IX. The affections which spring from these, and which are exercised about good or evil as each is present or absent, are considered as having an analogy either in those things which are in the concupiscible part of our souls, or in that which is irascible.
X. In the concupiscible part are, first, desire and that which is opposed to it; secondly, joy and grief.
(1.) Desire is an affection of obtaining the works of righteousness from rational creatures, and of bestowing a remunerative reward, as well as of inflicting punishment if they be contumacious. To this is opposed the affection according to which God execrates the works of unrighteousness, and the omission of a remuneration. (2.). Joy is an affection from the presence of a thing that is suitable or agreeable — such as the fruition of himself, the obedience of the creature, the communication of his own goodness, and the destruction of His rebels and enemies. Grief, which is opposed to it, arises from the disobedience and the misery of the creature, and in the occasion thus given by his people for blaspheming the name of God among the gentiles. To this, repentance has some affinity; which is nothing more than a change of the thing willed or done, on account of the act of a rational creature, or, rather, a desire for such change.
XI. In the irascible part are hope and its opposite, despair, confidence and anger, also fear, which is affirmatively opposed to hope.
(1.) Hope is an earnest expectation of a good, due from the creature, and performable by the grace of God. It cannot easily be reconciled with the certain foreknowledge of God.
(2.) Despair arises from the pertinacious wickedness of the creature, opposing himself to the grace of God, and resisting the Holy Spirit.
(3.) Confidence is that by which God with great animation prosecutes a desired good, and repels an evil that is hated.
(4.) Anger is an affection of depulsion in God, through the punishment of the creature that has transgressed his law, by which he inflicts on the creature the evil of misery for his unrighteousness, and takes the vengeance which is due to him, as an indication of his love towards justice, and of his hatred to sin. When this affection is vehement, it is called “fury.”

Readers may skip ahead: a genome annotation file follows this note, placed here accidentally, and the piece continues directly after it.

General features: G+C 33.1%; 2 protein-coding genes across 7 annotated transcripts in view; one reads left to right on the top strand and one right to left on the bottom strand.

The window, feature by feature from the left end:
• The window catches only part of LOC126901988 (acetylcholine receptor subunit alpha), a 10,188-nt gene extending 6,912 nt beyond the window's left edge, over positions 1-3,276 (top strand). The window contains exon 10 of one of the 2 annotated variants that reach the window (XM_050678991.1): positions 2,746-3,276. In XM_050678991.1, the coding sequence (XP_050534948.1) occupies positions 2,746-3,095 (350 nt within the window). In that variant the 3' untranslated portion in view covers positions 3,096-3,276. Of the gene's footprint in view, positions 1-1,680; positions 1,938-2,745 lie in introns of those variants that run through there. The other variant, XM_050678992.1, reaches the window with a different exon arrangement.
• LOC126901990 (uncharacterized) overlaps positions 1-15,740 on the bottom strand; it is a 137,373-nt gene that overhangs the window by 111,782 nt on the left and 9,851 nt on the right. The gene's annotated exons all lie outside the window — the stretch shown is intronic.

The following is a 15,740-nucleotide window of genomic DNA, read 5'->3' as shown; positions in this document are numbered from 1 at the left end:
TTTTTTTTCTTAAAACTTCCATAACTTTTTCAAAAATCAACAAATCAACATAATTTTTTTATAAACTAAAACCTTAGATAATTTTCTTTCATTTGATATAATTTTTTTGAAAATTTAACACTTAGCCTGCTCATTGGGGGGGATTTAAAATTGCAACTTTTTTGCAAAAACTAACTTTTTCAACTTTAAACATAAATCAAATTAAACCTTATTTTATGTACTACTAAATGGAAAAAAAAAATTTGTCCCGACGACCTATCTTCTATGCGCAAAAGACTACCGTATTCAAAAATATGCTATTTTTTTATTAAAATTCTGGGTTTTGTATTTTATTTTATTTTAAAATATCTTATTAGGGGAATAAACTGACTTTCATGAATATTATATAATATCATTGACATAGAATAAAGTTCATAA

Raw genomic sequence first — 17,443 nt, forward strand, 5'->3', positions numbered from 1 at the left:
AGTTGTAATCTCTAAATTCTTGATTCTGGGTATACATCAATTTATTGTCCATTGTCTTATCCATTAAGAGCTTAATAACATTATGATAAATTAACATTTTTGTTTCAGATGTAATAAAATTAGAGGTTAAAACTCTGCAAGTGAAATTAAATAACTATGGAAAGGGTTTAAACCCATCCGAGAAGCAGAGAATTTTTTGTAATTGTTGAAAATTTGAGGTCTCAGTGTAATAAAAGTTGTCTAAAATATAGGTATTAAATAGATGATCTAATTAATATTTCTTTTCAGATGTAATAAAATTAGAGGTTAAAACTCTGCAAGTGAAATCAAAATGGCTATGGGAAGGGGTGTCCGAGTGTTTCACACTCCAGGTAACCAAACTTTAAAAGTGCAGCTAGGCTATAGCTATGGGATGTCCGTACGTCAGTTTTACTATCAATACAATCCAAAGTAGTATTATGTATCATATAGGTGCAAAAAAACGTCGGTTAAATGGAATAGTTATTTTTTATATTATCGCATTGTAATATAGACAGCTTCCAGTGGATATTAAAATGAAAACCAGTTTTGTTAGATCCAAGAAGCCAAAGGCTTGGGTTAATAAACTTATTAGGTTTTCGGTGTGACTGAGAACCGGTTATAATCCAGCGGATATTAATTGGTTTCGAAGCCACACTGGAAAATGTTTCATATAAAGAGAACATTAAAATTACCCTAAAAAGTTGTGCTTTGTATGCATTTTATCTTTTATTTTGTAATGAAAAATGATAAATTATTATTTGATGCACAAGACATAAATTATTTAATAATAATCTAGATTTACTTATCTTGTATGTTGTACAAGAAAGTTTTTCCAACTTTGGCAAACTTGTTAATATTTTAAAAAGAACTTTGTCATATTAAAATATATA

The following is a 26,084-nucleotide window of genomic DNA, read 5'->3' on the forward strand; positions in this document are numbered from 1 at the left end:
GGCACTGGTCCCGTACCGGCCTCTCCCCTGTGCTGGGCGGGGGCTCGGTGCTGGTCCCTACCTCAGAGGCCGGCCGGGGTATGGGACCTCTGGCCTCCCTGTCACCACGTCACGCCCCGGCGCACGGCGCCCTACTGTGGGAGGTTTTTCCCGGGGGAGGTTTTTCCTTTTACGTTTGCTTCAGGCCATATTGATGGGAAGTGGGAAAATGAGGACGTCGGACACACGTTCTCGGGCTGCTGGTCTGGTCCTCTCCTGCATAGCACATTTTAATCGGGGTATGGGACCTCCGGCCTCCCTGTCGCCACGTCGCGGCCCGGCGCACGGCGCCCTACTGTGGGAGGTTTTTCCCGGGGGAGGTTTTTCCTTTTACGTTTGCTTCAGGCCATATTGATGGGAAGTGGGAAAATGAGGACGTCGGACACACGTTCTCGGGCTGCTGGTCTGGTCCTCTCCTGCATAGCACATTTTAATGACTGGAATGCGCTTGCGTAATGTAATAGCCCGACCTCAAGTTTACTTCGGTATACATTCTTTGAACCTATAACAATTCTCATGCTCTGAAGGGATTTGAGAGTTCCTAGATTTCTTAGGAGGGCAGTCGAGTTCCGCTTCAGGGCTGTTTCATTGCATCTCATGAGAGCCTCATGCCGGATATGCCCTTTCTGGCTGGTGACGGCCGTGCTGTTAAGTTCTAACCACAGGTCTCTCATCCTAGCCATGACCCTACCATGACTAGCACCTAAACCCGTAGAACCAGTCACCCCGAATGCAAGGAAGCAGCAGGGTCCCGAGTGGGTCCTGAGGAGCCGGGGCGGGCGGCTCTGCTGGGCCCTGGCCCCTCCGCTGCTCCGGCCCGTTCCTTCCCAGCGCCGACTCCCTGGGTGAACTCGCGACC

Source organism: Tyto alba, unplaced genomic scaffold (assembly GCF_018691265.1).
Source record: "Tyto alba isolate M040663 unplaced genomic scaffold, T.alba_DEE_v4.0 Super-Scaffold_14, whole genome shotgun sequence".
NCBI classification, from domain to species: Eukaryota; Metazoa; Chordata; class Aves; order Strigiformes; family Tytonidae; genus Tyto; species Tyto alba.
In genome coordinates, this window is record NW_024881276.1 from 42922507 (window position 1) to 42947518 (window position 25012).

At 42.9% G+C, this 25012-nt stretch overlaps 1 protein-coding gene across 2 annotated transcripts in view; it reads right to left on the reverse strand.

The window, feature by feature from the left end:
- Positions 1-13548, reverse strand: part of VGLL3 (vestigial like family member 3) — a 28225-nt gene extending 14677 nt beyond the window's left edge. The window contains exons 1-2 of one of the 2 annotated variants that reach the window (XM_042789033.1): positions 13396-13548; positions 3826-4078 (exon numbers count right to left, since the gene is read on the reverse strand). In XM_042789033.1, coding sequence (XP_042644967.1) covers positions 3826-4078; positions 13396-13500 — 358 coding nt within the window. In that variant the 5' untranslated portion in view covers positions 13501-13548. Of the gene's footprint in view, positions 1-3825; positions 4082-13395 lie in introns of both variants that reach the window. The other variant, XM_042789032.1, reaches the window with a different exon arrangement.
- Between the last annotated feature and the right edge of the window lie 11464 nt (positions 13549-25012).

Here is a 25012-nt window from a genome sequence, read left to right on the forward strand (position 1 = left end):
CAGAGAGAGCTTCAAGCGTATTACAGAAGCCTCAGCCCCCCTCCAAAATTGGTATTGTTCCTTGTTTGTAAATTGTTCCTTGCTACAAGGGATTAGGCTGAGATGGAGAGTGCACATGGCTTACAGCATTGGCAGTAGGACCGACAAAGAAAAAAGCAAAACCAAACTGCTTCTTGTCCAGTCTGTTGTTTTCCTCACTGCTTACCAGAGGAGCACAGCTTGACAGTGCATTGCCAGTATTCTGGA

(5.) Fear is from an impending evil to which God is averse.
XII. Of the second class of these derivative affections, (See Thesis 11) some belong to God per se, as they simply contain in themselves perfection; others, which seem to have something of imperfection, are attributed to him after the manner of the feelings of men, on account of some effects which he produces analogous to the effects of the creatures, yet without any passion, as he is simple and immutable and without any disorder and repugnance to right reason. But we subject the use and exercise of the first class of those affections (See Thesis 10) to the infinite wisdom of God, whose property it is to prefix to each of them its object, means, end and circumstances, and to decree to which, in preference to the rest, is to be conceded the province of acting.
Just today I saw a Calvinist blogger who posted a piece against Arminianism. His chief argument: Calvinism exalts God while Arminianism exalts Man. He is convinced from reading John Owen that Arminianism is nothing more than idolatry. He is also convinced that Arminianism is all about Mankind first and foremost. Whereas his Calvinism exalts God and destroys man’s pride (so he reasons).
In reality, Arminius had much to say about the Lordship or Dominion of God. From his writings it is clear that Arminius wanted to praise God above all else. He wants to exalt the love of God along with the holiness of God. How could God lovingly reconcile people while not ignoring sin nor His justice in regard to sin. For Arminius, the answer was clear: Jesus Christ was the embodiment of both the love of God and the holiness of God.
To show you that Arminius sought to exalt the Lordship of God, read the following remarks from his Works on the subject.
ON THE LORDSHIP OR DOMINION OF GOD
I. Through creation, dominion over all things which have been created by himself, belongs to the Creator. It is, therefore, primary, being dependent on no other dominion or on that of no other person; and it is, on this account, chief because there is none greater; and it is absolute, because it is over the entire creature, according to the whole, and according to all and each of its parts, and to all the relations which subsist between the Creator and the creature. It is, consequently, perpetual, that is, so long as the creature itself exists.
II. But the dominion of God is the right of the Creator, and his power over the creatures; according to which he has them as his own property, and can command and use them, and do about them, whatever the relation of creation and the equity which rests upon it, permit.